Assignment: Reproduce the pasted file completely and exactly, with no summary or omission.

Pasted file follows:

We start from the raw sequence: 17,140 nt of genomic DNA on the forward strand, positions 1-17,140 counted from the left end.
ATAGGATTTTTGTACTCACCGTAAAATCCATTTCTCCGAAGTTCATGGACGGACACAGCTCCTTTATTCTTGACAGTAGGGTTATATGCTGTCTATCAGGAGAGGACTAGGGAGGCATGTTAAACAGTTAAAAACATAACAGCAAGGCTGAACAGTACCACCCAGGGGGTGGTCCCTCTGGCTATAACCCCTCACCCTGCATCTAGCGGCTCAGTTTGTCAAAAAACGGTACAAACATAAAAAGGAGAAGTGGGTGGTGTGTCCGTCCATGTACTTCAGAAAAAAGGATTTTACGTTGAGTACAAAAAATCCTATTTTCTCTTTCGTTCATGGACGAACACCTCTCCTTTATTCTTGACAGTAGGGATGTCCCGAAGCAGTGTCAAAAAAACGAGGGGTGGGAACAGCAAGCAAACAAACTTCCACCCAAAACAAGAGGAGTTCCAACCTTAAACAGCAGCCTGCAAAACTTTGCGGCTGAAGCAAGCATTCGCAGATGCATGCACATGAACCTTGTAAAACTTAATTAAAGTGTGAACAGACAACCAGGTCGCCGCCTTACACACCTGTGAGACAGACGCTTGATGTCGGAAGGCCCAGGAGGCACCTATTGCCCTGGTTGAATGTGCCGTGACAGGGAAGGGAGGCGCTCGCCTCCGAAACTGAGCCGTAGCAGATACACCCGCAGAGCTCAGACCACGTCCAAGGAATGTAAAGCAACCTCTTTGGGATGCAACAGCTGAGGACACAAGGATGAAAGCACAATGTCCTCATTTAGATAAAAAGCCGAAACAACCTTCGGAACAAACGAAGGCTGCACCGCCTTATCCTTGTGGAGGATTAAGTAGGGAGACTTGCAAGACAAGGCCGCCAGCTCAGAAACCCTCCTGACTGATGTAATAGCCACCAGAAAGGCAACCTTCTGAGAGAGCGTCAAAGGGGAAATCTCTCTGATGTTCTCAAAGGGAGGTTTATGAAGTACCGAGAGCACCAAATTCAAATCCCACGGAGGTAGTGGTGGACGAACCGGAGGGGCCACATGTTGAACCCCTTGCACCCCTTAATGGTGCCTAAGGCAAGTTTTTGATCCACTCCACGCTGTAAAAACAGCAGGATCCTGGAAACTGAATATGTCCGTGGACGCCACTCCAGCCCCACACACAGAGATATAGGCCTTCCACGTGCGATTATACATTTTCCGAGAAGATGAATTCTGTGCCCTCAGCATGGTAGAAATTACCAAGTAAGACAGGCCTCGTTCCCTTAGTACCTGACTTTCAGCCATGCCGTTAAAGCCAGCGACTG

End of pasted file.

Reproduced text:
We start from the raw sequence: 17,140 nt of genomic DNA on the forward strand, positions 1-17,140 counted from the left end.
ATAGGATTTTTGTACTCACCGTAAAATCCATTTCTCCGAAGTTCATGGACGGACACAGCTCCTTTATTCTTGACAGTAGGGTTATATGCTGTCTATCAGGAGAGGACTAGGGAGGCATGTTAAACAGTTAAAAACATAACAGCAAGGCTGAACAGTACCACCCAGGGGGTGGTCCCTCTGGCTATAACCCCTCACCCTGCATCTAGCGGCTCAGTTTGTCAAAAAACGGTACAAACATAAAAAGGAGAAGTGGGTGGTGTGTCCGTCCATGTACTTCAGAAAAAAGGATTTTACGTTGAGTACAAAAAATCCTATTTTCTCTTTCGTTCATGGACGAACACCTCTCCTTTATTCTTGACAGTAGGGATGTCCCGAAGCAGTGTCAAAAAAACGAGGGGTGGGAACAGCAAGCAAACAAACTTCCACCCAAAACAAGAGGAGTTCCAACCTTAAACAGCAGCCTGCAAAACTTTGCGGCTGAAGCAAGCATTCGCAGATGCATGCACATGAACCTTGTAAAACTTAATTAAAGTGTGAACAGACAACCAGGTCGCCGCCTTACACACCTGTGAGACAGACGCTTGATGTCGGAAGGCCCAGGAGGCACCTATTGCCCTGGTTGAATGTGCCGTGACAGGGAAGGGAGGCGCTCGCCTCCGAAACTGAGCCGTAGCAGATACACCCGCAGAGCTCAGACCACGTCCAAGGAATGTAAAGCAACCTCTTTGGGATGCAACAGCTGAGGACACAAGGATGAAAGCACAATGTCCTCATTTAGATAAAAAGCCGAAACAACCTTCGGAACAAACGAAGGCTGCACCGCCTTATCCTTGTGGAGGATTAAGTAGGGAGACTTGCAAGACAAGGCCGCCAGCTCAGAAACCCTCCTGACTGATGTAATAGCCACCAGAAAGGCAACCTTCTGAGAGAGCGTCAAAGGGGAAATCTCTCTGATGTTCTCAAAGGGAGGTTTATGAAGTACCGAGAGCACCAAATTCAAATCCCACGGAGGTAGTGGTGGACGAACCGGAGGGGCCACATGTTGAACCCCTTGCACCCCTTAATGGTGCCTAAGGCAAGTTTTTGATCCACTCCACGCTGTAAAAACAGCAGGATCCTGGAAACTGAATATGTCCGTGGACGCCACTCCAGCCCCACACACAGAGATATAGGCCTTCCACGTGCGATTATACATTTTCCGAGAAGATGAATTCTGTGCCCTCAGCATGGTAGAAATTACCAAGTAAGACAGGCCTCGTTCCCTTAGTACCTGACTTTCAGCCATGCCGTTAAAGCCAGCGACTG